NSLog(@"%@", [NSString stringWithFormat:@"%@",[NSString stringWithUTF8String:message]]);
              }
         }
         /*
          * Show Alert
          */
          void c_alert(const char* title, const char* message)
          {
                UIAlertView *alert = [[UIAlertView alloc]
                initWithTitle:[NSString stringWithUTF8String:title]
                message:[NSString stringWithUTF8String:message]
                delegate:nil
                cancelButtonTitle:@"Close"
                otherButtonTitles:nil];
                [alert show];
           }
           /*
            * Send Message to Unity
            */
            void c_sendMessage(const char* object, const char* method, const char* message)
            {
                 UnitySendMessage( object, method, message);
            }
            // End External C
 }

We have to create a special file, let’s call it a UnityBridge.h. This file defines the function that objective C will call to execute a function in C#. As seen in the code below we define the function UnitySendMessage with 3 arguments. An object name, a method name and a parameter. The implementation of this function is within Unity itself. We are just defining it here so that our objective C code can understand what it needs to do. You can find it in the UnityInterface.h file.

 // UnityBridge.h
 #ifndef UnityBridge_h
 #define UnityBridge_h
 #ifdef __cplusplus
 extern "C" 
 {
      #endif
       void UnitySendMessage(const char* obj, const char* method, const char* msg);
      #ifdef __cplusplus
 }
 #endif
 #endif /* UnityBridge_h */
 // NaivePlugin.cs
 using System.Collections;
 using System.Collections.Generic;
 using UnityEngine;
 using System.Runtime.InteropServices;
 
 public class NativePlugin : MonoBehaviour 
 {
      /**
       * Native Debug Log
       */
       [DllImport("__Internal")]
       private static extern void c_debugLog(string message);
       public static void debugLog(string message)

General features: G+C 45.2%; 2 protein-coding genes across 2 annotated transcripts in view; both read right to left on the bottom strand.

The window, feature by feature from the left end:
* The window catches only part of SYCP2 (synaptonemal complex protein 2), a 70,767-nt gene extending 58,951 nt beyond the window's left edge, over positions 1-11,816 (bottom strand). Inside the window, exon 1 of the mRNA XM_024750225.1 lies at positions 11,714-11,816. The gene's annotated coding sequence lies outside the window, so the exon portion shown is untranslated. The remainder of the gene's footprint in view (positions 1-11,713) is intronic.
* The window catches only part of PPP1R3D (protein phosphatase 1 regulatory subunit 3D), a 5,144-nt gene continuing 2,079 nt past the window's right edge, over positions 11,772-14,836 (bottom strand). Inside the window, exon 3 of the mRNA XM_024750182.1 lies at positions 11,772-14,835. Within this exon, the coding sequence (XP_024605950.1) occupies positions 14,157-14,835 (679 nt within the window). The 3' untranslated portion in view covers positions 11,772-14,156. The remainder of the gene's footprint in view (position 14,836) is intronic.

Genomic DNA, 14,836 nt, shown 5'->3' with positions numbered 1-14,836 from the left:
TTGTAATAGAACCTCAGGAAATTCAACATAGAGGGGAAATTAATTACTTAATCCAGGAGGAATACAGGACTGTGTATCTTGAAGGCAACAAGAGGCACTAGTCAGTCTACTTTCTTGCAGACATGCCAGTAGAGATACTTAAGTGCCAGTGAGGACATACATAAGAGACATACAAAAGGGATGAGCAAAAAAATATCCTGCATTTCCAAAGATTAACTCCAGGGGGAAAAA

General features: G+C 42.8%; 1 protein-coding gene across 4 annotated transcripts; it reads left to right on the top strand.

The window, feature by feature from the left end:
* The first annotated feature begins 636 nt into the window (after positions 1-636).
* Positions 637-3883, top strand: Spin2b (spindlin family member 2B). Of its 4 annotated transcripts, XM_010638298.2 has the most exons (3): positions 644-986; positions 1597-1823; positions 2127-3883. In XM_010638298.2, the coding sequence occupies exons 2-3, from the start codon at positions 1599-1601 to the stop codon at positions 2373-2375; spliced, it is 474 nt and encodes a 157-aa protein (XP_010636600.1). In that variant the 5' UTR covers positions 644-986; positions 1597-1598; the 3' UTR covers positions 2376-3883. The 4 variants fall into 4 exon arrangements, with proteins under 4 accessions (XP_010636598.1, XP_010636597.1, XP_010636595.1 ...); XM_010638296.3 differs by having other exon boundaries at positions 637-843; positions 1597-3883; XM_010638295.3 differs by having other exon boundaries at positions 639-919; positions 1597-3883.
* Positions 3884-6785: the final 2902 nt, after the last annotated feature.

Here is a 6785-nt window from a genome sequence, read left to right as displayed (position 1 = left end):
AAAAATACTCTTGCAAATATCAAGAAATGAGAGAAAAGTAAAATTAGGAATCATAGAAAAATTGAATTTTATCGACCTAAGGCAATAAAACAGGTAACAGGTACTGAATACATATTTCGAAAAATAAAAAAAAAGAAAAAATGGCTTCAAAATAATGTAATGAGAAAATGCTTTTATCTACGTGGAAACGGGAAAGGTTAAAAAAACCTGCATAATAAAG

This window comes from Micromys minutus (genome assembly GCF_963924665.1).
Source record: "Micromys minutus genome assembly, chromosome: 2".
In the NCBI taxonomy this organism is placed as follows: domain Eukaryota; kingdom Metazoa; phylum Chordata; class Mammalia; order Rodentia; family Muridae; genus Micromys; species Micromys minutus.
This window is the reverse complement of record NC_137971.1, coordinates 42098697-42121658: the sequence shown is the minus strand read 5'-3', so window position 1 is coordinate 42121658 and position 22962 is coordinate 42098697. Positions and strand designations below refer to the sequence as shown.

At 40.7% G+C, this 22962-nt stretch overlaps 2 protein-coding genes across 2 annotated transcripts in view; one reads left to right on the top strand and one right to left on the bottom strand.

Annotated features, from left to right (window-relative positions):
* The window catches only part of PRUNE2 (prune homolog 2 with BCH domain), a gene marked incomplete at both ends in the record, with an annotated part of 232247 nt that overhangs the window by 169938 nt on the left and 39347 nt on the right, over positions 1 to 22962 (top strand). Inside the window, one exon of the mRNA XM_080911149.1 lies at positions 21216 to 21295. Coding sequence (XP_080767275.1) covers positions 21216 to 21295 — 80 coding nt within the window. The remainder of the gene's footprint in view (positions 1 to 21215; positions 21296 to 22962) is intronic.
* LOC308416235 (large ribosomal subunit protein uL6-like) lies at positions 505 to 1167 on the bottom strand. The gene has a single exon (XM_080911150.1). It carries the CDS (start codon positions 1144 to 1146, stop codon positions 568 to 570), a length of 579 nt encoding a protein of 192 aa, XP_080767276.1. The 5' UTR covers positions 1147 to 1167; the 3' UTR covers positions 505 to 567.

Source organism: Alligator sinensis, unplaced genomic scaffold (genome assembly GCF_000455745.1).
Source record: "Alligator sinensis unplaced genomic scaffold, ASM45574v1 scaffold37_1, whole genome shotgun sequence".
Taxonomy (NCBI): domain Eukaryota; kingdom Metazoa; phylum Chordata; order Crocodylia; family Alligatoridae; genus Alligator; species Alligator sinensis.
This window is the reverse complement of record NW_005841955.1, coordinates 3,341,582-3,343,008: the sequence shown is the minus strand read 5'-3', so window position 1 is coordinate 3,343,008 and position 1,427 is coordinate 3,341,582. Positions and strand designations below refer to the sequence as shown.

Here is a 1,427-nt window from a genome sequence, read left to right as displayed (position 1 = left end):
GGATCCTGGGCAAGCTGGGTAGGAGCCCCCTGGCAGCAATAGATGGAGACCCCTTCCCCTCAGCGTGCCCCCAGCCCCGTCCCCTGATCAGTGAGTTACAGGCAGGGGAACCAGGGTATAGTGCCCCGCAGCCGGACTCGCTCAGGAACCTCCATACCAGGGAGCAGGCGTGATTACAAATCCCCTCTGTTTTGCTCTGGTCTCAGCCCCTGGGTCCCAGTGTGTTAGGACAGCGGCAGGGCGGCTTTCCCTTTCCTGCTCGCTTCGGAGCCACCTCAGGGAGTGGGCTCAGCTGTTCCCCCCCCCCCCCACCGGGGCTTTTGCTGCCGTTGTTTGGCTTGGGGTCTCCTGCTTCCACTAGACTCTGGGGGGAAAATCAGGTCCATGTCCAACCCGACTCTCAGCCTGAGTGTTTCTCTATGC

{
            c_debugLog (message);
       }
       /**
        * Native Alert Box
        */
        [DllImport("__Internal")]
        private static extern void c_alert(string title, string message);
        public static void alert(string title, string message)
        {
             c_alert(title, message);
        }
        /**
         * Native Send Message
         */
         [DllImport("__Internal")]
         private static extern void c_sendMessage(string objectName, string methodName, string parameter);
         public static void sendMessage(string objectName, string methodName, string parameter)
         {
              c_sendMessage(objectName, methodName, parameter);
         }
 }
 // Plugin.cs
 using System.Collections;
 using System.Collections.Generic;
 using UnityEngine;
 public class Plugin : MonoBehaviour 
 {
      // Use this for initialization
      void Start () 
      {
           NativePlugin.sendMessage (this.name, "ShowMessage", "Hello");
      }
 
      // Update is called once per frame
      void Update () 
      {
      }
 
       public void ShowMessage(string message)
       {
            NativePlugin.alert("Native Message", message);
       }
 }

Let’s take a look at what exactly is going on here. We are calling sendMessage in our Plugin.cs C# script which will invoke the C method c_sendMessage. This C method will then call the C# method ShowMessage because that is the method name we are providing the c_sendMessage function. When the ShowMessage function is called it will show an alert again using the ObjectiveC alert method.

By now, you should have understood how custom plugins are written. If you have any queries please comment below and I will try to answer your questions as much as possible.